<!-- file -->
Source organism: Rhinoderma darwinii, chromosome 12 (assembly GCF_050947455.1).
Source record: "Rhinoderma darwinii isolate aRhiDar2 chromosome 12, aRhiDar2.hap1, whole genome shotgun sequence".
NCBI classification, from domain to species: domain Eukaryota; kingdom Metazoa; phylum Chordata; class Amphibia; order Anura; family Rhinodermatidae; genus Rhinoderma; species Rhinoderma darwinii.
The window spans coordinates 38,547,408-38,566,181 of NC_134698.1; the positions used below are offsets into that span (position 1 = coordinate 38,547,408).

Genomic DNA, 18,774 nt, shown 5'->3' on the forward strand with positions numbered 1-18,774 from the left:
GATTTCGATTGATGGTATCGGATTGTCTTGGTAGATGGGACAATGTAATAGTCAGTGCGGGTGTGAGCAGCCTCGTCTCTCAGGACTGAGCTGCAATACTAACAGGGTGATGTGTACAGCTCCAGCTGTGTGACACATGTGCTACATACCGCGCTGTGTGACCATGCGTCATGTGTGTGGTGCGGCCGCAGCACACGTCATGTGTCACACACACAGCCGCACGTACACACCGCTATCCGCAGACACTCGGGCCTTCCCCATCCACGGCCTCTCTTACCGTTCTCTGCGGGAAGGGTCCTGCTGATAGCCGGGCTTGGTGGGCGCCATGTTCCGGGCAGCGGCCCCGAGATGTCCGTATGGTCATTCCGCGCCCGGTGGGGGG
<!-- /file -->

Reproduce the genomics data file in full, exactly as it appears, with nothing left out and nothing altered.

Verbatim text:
Source organism: Rhinoderma darwinii, chromosome 12 (assembly GCF_050947455.1).
Source record: "Rhinoderma darwinii isolate aRhiDar2 chromosome 12, aRhiDar2.hap1, whole genome shotgun sequence".
NCBI classification, from domain to species: domain Eukaryota; kingdom Metazoa; phylum Chordata; class Amphibia; order Anura; family Rhinodermatidae; genus Rhinoderma; species Rhinoderma darwinii.
The window spans coordinates 38,547,408-38,566,181 of NC_134698.1; the positions used below are offsets into that span (position 1 = coordinate 38,547,408).

Genomic DNA, 18,774 nt, shown 5'->3' on the forward strand with positions numbered 1-18,774 from the left:
GATTTCGATTGATGGTATCGGATTGTCTTGGTAGATGGGACAATGTAATAGTCAGTGCGGGTGTGAGCAGCCTCGTCTCTCAGGACTGAGCTGCAATACTAACAGGGTGATGTGTACAGCTCCAGCTGTGTGACACATGTGCTACATACCGCGCTGTGTGACCATGCGTCATGTGTGTGGTGCGGCCGCAGCACACGTCATGTGTCACACACACAGCCGCACGTACACACCGCTATCCGCAGACACTCGGGCCTTCCCCATCCACGGCCTCTCTTACCGTTCTCTGCGGGAAGGGTCCTGCTGATAGCCGGGCTTGGTGGGCGCCATGTTCCGGGCAGCGGCCCCGAGATGTCCGTATGGTCATTCCGCGCCCGGTGGGGGG